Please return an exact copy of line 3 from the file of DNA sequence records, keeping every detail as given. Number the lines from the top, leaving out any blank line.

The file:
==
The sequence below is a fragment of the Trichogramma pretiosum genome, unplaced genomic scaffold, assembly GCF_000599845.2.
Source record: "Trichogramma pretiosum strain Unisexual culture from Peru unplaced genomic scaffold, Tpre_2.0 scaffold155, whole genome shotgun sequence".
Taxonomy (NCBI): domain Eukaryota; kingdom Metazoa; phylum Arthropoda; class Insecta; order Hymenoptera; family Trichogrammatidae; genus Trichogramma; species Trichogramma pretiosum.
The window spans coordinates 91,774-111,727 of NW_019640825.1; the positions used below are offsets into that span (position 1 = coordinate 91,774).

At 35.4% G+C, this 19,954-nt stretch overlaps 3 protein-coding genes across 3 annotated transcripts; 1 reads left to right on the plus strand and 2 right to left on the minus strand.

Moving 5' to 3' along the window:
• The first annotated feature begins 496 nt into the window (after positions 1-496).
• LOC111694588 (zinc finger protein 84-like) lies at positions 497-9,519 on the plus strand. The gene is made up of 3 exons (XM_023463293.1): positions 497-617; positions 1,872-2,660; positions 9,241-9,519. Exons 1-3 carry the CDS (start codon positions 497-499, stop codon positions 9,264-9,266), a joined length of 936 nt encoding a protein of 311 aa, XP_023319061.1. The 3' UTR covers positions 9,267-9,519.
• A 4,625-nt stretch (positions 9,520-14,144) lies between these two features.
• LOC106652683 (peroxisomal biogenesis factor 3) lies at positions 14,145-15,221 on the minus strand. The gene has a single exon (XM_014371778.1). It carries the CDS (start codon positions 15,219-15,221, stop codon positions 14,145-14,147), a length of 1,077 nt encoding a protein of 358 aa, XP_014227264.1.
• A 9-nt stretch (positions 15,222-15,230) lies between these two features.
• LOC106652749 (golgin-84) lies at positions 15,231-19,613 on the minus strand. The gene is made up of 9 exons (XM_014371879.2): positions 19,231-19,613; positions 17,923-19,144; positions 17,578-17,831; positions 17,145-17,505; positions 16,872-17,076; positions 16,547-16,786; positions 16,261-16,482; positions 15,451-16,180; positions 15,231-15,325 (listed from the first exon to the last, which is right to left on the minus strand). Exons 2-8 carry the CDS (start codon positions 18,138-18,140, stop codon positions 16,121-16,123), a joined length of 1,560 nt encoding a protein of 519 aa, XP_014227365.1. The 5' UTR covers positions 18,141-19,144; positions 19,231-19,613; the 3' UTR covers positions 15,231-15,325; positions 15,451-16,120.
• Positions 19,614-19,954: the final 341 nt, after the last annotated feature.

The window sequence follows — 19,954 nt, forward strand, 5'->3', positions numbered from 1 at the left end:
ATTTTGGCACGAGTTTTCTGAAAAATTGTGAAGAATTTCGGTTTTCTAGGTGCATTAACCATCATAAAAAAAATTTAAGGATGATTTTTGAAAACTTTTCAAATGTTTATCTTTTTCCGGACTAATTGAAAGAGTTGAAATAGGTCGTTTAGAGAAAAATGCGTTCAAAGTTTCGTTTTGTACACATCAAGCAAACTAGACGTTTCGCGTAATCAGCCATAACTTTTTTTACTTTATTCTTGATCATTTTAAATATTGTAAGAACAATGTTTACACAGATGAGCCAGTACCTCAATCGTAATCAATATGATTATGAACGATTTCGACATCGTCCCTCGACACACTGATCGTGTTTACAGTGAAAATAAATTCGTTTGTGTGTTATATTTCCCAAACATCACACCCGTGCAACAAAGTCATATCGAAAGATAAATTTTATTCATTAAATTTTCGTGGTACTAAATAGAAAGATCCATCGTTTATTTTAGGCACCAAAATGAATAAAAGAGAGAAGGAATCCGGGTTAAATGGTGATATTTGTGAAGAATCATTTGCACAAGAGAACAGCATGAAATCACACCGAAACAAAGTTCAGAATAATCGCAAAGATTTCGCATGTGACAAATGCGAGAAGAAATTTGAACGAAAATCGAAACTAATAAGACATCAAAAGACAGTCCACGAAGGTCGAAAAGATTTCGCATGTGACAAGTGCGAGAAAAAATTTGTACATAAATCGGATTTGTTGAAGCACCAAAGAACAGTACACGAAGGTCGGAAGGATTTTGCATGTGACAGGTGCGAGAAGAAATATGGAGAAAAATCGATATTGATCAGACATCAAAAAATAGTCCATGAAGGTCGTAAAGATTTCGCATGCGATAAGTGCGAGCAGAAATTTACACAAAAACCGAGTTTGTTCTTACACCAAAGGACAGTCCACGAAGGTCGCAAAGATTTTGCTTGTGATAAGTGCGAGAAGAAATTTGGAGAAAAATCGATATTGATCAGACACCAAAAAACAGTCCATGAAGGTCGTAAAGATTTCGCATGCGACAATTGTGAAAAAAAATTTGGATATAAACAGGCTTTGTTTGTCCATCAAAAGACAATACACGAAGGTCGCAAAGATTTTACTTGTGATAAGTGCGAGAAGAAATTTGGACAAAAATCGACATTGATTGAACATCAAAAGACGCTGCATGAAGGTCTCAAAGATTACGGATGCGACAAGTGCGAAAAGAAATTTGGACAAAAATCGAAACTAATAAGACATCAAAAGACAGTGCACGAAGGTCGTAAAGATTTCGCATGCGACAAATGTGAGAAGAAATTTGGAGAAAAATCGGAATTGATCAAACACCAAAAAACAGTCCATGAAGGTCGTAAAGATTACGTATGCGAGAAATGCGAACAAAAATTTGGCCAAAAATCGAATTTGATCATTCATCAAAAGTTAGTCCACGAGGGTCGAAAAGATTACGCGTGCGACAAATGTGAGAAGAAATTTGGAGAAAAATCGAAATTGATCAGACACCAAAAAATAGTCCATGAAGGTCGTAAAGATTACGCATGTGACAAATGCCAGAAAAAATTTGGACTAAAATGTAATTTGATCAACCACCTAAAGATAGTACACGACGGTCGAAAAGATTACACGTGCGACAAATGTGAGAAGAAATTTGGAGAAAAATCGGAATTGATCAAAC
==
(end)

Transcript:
Taxonomy (NCBI): domain Eukaryota; kingdom Metazoa; phylum Arthropoda; class Insecta; order Hymenoptera; family Trichogrammatidae; genus Trichogramma; species Trichogramma pretiosum.